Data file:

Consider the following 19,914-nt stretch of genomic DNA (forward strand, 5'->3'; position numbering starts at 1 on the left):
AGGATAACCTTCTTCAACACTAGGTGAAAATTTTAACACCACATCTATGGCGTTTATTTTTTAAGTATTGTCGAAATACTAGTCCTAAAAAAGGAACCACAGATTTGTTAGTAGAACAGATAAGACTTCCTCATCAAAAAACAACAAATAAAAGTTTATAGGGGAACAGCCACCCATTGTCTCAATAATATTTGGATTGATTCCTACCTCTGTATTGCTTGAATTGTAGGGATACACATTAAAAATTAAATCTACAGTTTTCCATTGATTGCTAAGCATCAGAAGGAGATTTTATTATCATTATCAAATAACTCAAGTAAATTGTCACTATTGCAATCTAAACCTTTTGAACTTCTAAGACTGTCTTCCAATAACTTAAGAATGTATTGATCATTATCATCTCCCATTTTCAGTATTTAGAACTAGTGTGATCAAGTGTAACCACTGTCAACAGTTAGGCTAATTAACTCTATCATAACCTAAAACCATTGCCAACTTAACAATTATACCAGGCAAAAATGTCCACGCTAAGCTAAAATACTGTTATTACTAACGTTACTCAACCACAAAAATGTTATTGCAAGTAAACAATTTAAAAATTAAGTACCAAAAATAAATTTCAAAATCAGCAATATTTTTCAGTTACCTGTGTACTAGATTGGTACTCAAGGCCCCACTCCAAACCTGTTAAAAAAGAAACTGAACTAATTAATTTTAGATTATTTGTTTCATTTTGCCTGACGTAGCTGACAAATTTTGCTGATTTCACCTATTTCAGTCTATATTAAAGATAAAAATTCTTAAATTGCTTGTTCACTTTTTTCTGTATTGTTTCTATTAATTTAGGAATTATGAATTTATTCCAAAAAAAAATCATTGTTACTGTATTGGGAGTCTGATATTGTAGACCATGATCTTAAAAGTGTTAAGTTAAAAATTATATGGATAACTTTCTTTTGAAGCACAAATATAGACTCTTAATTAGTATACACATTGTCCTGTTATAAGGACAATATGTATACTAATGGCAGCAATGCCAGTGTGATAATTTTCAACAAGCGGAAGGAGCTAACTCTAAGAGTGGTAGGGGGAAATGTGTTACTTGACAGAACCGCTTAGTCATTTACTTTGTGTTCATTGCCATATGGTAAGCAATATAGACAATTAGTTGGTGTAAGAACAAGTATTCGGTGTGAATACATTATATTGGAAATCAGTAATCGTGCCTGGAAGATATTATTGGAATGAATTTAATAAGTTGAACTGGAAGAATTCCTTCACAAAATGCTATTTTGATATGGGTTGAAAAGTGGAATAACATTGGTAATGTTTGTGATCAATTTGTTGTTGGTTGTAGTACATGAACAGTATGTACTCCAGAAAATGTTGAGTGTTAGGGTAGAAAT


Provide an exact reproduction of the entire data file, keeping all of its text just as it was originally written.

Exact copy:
Consider the following 19,914-nt stretch of genomic DNA (forward strand, 5'->3'; position numbering starts at 1 on the left):
AGGATAACCTTCTTCAACACTAGGTGAAAATTTTAACACCACATCTATGGCGTTTATTTTTTAAGTATTGTCGAAATACTAGTCCTAAAAAAGGAACCACAGATTTGTTAGTAGAACAGATAAGACTTCCTCATCAAAAAACAACAAATAAAAGTTTATAGGGGAACAGCCACCCATTGTCTCAATAATATTTGGATTGATTCCTACCTCTGTATTGCTTGAATTGTAGGGATACACATTAAAAATTAAATCTACAGTTTTCCATTGATTGCTAAGCATCAGAAGGAGATTTTATTATCATTATCAAATAACTCAAGTAAATTGTCACTATTGCAATCTAAACCTTTTGAACTTCTAAGACTGTCTTCCAATAACTTAAGAATGTATTGATCATTATCATCTCCCATTTTCAGTATTTAGAACTAGTGTGATCAAGTGTAACCACTGTCAACAGTTAGGCTAATTAACTCTATCATAACCTAAAACCATTGCCAACTTAACAATTATACCAGGCAAAAATGTCCACGCTAAGCTAAAATACTGTTATTACTAACGTTACTCAACCACAAAAATGTTATTGCAAGTAAACAATTTAAAAATTAAGTACCAAAAATAAATTTCAAAATCAGCAATATTTTTCAGTTACCTGTGTACTAGATTGGTACTCAAGGCCCCACTCCAAACCTGTTAAAAAAGAAACTGAACTAATTAATTTTAGATTATTTGTTTCATTTTGCCTGACGTAGCTGACAAATTTTGCTGATTTCACCTATTTCAGTCTATATTAAAGATAAAAATTCTTAAATTGCTTGTTCACTTTTTTCTGTATTGTTTCTATTAATTTAGGAATTATGAATTTATTCCAAAAAAAAATCATTGTTACTGTATTGGGAGTCTGATATTGTAGACCATGATCTTAAAAGTGTTAAGTTAAAAATTATATGGATAACTTTCTTTTGAAGCACAAATATAGACTCTTAATTAGTATACACATTGTCCTGTTATAAGGACAATATGTATACTAATGGCAGCAATGCCAGTGTGATAATTTTCAACAAGCGGAAGGAGCTAACTCTAAGAGTGGTAGGGGGAAATGTGTTACTTGACAGAACCGCTTAGTCATTTACTTTGTGTTCATTGCCATATGGTAAGCAATATAGACAATTAGTTGGTGTAAGAACAAGTATTCGGTGTGAATACATTATATTGGAAATCAGTAATCGTGCCTGGAAGATATTATTGGAATGAATTTAATAAGTTGAACTGGAAGAATTCCTTCACAAAATGCTATTTTGATATGGGTTGAAAAGTGGAATAACATTGGTAATGTTTGTGATCAATTTGTTGTTGGTTGTAGTACATGAACAGTATGTACTCCAGAAAATGTTGAGTGTTAGGGTAGAAAT